The international press had a field day reporting that Burning Man was in the midst of utter disaster due to rain—but from the ground, what appeared to be a great majority of Burners (this one included) experienced the elements as more of a hassle than a catastrophe.
While Burning Man’s press office declined the RN&R’s request for a comment, its blog reads, “While a small minority of participants (from around 180 camps) felt compelled to leave while the playa was still wet for various reasons, the majority stayed until the playa dried out.”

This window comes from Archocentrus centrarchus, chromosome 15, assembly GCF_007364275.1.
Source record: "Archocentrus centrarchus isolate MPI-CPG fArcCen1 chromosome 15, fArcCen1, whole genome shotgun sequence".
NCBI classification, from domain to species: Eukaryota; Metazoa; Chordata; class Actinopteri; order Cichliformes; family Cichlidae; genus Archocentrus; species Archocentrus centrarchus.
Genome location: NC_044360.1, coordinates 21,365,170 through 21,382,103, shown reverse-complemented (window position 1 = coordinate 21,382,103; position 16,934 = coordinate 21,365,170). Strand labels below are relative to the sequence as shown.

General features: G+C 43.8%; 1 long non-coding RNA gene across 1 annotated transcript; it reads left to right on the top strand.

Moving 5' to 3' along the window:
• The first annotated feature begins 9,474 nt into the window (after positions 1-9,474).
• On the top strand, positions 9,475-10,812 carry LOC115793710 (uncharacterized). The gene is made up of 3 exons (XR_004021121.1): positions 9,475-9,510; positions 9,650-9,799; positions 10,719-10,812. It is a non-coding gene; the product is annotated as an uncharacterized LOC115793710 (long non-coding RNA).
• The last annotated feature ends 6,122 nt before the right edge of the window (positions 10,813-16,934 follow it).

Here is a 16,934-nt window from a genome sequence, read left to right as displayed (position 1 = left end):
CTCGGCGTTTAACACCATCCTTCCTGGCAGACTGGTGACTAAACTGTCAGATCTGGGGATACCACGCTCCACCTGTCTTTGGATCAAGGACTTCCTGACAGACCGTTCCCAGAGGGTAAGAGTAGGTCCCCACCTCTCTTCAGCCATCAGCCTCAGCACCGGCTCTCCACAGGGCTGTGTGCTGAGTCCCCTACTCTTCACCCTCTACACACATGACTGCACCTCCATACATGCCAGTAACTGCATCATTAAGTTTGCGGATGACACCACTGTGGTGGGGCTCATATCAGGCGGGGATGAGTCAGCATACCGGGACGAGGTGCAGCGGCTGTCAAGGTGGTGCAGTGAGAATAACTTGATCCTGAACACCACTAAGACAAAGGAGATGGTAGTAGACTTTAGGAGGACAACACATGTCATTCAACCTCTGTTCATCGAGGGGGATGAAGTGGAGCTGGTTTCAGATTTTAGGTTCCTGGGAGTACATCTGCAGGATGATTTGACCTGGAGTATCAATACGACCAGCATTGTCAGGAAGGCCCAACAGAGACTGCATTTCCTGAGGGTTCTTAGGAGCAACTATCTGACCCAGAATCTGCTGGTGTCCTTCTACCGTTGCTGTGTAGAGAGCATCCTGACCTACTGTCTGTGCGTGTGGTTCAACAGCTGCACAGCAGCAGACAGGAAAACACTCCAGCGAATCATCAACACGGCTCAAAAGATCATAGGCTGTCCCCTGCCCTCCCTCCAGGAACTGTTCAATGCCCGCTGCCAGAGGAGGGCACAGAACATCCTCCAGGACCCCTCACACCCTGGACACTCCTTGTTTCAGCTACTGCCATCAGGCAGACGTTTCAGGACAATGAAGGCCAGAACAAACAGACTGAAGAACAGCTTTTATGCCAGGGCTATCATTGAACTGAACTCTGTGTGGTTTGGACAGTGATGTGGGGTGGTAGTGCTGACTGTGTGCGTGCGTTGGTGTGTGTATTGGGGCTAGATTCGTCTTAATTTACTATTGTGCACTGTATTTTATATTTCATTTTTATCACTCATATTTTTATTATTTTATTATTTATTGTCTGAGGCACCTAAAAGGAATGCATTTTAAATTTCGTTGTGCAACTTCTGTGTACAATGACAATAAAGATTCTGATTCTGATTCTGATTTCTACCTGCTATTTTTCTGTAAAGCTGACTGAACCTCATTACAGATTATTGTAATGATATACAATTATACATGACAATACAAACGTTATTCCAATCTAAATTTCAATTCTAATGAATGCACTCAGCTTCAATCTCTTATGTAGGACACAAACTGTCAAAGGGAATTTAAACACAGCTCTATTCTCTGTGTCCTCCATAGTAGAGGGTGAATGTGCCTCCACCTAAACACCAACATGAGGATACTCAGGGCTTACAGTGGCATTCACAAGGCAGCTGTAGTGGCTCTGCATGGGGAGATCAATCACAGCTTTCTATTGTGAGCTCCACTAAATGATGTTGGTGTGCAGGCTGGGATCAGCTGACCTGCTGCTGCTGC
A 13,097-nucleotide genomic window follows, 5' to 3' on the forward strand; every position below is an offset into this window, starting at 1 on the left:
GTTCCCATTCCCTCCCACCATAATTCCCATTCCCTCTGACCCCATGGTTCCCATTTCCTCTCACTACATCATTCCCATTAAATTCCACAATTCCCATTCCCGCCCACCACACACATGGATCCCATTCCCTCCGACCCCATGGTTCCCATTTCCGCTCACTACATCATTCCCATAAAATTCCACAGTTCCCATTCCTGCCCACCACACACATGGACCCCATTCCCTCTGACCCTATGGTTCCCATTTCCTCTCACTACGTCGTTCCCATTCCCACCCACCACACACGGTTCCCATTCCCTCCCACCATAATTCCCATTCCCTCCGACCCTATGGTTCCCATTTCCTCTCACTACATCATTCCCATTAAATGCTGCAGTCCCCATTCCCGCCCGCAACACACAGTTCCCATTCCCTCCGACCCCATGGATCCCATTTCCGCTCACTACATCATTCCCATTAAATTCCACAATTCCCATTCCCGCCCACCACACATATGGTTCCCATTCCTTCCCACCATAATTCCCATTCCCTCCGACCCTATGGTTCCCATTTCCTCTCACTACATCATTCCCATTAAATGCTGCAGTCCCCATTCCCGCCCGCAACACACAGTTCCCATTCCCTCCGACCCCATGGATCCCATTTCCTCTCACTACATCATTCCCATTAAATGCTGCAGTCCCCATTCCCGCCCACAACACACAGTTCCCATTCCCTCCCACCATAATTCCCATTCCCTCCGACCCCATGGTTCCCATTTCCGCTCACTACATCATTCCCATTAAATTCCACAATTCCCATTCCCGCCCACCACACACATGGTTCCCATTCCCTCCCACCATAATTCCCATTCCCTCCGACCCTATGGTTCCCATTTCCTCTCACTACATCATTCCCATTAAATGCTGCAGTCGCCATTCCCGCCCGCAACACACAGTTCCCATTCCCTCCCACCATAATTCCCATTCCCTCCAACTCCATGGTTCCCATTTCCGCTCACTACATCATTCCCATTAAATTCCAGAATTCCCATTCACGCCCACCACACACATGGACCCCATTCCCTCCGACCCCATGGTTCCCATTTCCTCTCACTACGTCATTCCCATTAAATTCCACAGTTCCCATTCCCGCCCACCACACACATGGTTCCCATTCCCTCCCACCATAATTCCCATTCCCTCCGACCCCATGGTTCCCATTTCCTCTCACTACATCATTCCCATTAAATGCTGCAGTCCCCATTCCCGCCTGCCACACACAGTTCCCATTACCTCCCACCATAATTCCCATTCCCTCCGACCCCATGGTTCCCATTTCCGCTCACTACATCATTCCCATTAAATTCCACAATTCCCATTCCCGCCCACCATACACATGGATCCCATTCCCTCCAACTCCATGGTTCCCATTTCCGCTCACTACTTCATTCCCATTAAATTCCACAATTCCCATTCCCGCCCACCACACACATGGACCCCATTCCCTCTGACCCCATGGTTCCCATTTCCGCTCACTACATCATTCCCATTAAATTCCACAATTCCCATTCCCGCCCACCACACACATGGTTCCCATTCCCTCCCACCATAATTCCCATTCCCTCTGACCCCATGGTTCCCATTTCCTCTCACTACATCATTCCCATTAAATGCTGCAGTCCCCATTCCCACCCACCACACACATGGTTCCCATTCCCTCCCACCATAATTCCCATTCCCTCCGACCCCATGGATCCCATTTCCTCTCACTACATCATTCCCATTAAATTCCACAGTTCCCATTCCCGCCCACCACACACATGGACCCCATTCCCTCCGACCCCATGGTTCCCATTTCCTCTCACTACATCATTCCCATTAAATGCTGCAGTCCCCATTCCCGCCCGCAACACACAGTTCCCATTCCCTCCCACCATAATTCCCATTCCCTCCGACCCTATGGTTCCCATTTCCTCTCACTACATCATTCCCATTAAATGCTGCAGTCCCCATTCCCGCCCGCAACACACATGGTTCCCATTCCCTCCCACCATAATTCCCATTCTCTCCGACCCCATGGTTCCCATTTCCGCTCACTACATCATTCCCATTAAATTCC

On the whole, Burners are a necessarily overprepared bunch. At this event, there is no commerce. There are no concession stands. No creature comforts are guaranteed to ticket holders. The ratio of consumers to producers is flipped on its head. The people who attend are the same people who build the infrastructure, provide the entertainment and erect temporary “businesses” with no cash registers to provide free cocktails, coffee, steam saunas, aerial jousting arenas or whatever they may want to offer.
One example of thousands: The all-volunteer Black Rock Philharmonic performed in front of Petaluma, Calif., artist Michael Garlington’s “Chapel of Babel.” As the orchestra played Verdi’s Anvil Chorus, a dust storm obscured the view and irritated nasal passages.
Almost nobody left.